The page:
Earth Day: Burning Garbage Clouds Green Agenda
“On the occasion of Earth Day, let us pledge to keep our environment clean.” – Mamata Banerjee, April 22nd, 2018
As Bengal’s Transport Department aims for zero-emission public transit, does Earth Day Network’s anti-plastics theme overshadow the daunting problem of air pollution?
SB VEDA <CALCUTTA>
Earth Day 2018 began inauspiciously for me as I choked on smoke from burning leaves while my morning ritual of imbibing the finest single estate Darjeeling tea was rudely interrupted. Apparently, the people who run Mahanirban Math, a sprawling green religious ground that virtually backs on to my property, decided the best way of disposing of their easily compostable debris was by setting it ablaze!
One of the reasons why I moved to India was to seek a simpler life than that typified by the Western rat race. Indians have long lived with nature – at least that’s what Central Government Environment Minister, Harsh Vardhan said when he co-announced with UN officials that India would host World Environment Day, this June. He was not wrong: India used to be what scientists call a Carbon sink with many forest, jungles and other green spaces sequestering carbon and removing it from the air through the natural metabolic process that plants undergo to essentially breathe.
Unfortunately, despite nature being central to many Indian cultures, breathing air that can be passable as clean, is becoming increasingly rare in the subcontinent’s cities. The idea has become as luxurious to most as my single estate tea. It’s no wonder that how popular it has become for Indians to holiday in places considered natural wonders not only for the scenery but also to breathe! Nature and yoga breaks have never been more popular among urbanites. And, it’s the same for Calcuttans, Delhiites, and Mumbaikers as it is may well be for New Yorkers.
So, the fact that Earth Day 2018 chose to focus on the elimination of plastics as its theme (not that this is unworthy) does little to address my predicament and that of those who also believe clean air should be a fundamental human right. This is all the more prescient when one considers that only five days ago, a report released by the US-based non-profit, Health Effects Institute, stated that India accounted for roughly 25% of all deaths related to air pollution in 2016. The report went on to say that India and China together accounted for half of all the number of healthy years lost in a person’s life due to air pollution. That’s a pretty damning indictment of the air over Asia’s biggest countries, so the emphasis of the Earth Day network on plastics seems to ring a little hollow in this part of the world.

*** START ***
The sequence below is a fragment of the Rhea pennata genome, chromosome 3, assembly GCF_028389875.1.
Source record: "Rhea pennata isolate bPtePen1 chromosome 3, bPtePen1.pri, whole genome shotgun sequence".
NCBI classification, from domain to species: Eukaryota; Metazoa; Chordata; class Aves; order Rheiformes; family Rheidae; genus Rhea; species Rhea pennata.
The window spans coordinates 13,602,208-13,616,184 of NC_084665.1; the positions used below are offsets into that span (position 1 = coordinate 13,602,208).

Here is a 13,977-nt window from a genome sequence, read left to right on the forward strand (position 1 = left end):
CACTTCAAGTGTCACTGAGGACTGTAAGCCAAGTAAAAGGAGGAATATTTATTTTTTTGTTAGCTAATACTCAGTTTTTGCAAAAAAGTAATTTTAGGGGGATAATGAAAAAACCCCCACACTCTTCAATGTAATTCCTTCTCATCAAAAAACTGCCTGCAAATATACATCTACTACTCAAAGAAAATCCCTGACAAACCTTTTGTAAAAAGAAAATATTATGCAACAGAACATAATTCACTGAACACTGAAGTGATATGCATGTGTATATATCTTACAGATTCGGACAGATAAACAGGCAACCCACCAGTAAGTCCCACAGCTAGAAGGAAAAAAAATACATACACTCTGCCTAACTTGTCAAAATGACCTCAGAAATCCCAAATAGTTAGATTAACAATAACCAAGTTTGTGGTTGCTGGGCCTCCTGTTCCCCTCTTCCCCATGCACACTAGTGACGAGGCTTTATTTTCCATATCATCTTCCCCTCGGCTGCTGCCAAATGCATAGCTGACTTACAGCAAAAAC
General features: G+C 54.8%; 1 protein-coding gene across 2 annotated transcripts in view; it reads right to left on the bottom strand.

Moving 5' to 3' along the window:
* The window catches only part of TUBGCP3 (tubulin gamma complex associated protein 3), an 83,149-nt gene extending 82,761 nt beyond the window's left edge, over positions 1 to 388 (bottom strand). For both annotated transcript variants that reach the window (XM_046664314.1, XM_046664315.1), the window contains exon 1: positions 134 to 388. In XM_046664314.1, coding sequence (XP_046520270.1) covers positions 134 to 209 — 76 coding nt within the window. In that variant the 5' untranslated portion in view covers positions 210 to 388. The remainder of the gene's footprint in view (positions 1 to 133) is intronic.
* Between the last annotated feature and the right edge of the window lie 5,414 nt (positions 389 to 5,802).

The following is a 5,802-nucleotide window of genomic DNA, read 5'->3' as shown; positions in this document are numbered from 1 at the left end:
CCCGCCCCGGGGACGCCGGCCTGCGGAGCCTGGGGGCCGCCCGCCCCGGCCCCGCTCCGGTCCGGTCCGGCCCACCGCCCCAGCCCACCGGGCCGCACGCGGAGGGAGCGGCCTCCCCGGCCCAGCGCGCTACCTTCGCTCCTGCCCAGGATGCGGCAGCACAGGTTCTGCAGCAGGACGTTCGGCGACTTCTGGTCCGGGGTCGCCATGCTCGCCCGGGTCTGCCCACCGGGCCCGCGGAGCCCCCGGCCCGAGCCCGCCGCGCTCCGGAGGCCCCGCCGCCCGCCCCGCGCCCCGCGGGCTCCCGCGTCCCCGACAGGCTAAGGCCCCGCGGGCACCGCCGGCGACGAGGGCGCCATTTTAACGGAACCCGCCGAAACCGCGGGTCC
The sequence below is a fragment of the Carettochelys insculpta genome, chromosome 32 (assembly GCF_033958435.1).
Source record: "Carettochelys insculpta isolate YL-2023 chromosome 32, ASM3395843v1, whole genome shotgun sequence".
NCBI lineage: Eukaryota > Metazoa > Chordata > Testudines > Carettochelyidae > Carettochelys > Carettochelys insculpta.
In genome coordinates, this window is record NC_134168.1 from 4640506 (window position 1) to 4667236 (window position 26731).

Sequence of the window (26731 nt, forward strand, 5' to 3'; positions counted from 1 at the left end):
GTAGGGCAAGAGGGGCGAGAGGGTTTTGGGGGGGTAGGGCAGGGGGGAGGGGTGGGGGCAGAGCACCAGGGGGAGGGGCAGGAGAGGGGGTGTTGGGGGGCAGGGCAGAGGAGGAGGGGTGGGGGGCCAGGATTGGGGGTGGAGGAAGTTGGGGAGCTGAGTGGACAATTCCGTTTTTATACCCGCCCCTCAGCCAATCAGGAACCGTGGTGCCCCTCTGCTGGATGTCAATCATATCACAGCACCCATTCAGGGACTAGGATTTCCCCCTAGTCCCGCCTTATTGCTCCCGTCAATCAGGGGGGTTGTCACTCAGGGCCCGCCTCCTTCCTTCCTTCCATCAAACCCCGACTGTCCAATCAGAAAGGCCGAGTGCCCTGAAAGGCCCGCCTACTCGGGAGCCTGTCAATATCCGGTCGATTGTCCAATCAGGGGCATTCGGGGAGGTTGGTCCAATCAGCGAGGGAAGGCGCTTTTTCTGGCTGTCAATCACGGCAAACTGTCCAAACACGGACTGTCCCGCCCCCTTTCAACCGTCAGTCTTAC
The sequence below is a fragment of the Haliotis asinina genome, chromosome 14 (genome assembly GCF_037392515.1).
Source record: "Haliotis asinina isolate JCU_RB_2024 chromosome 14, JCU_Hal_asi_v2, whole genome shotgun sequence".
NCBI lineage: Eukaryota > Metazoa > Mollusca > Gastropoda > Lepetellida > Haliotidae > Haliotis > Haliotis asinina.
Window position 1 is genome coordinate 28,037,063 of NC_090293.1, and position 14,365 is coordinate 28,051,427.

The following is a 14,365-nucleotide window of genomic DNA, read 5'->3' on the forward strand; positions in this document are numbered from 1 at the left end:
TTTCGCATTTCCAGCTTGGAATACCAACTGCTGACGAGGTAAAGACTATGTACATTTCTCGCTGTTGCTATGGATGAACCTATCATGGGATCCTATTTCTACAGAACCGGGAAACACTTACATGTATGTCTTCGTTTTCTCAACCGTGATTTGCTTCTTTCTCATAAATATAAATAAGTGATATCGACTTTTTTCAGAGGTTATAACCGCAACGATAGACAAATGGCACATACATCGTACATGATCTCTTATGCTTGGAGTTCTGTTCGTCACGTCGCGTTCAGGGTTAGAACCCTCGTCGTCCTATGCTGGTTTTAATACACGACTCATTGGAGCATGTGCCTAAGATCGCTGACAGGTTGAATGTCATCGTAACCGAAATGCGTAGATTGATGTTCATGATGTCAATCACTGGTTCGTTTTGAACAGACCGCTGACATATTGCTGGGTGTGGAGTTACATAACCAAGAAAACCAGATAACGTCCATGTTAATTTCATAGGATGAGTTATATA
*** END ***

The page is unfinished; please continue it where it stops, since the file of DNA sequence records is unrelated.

It might not be all that surprising when one considers that in the past, Earth Day in India has been something of a joke – none greater than the year when an Earth Day tableau featured a taxi with a section of live lawn fitted to its roof and a jungle of potted plants crammed inside. The centerpiece then came to life and the driver drove the diesel-belching yellow Ambassador in a circle to the applause of a crowd apparently immune to irony!
It wasn’t always so. Founded in 1970 by Senator Gaylord Nelson of the United States and UN Secretary General U. Thant based on activism by John McConnell during the prior year to establish an occasion to commemorate the planet and peace, for decades, Earth Day actually mattered. The independently established US and UN Earth Day occasions, gave activists a rallying point to effect change, coincidentally (or not if you believe certain a certain conspiracy theory) on the 100th Anniversary of the birth of communist revolutionary, Vladamir Lenin.
Earth Day activism influenced the Nixon administration to establish the US Environmental Protection Agency – an organization now under siege by President Trump. Earth Day activists helped clean oil spills, put in place recycling programs – and planted trees in an attempt to restore the Earth’s Carbon sink.
Today, the professional volunteer network that runs activities for the occasion is focused on education, promotion and event management. Not to minimize the value of these types of activities, the Earth Day rallies that prompted governments to change seem to have evolved (at least in this part of the world) into campy events with requisite dignitaries and common rituals like lamp lighting ceremonies as well as school projects largely cut and pasted from the internet, not to mention tweets.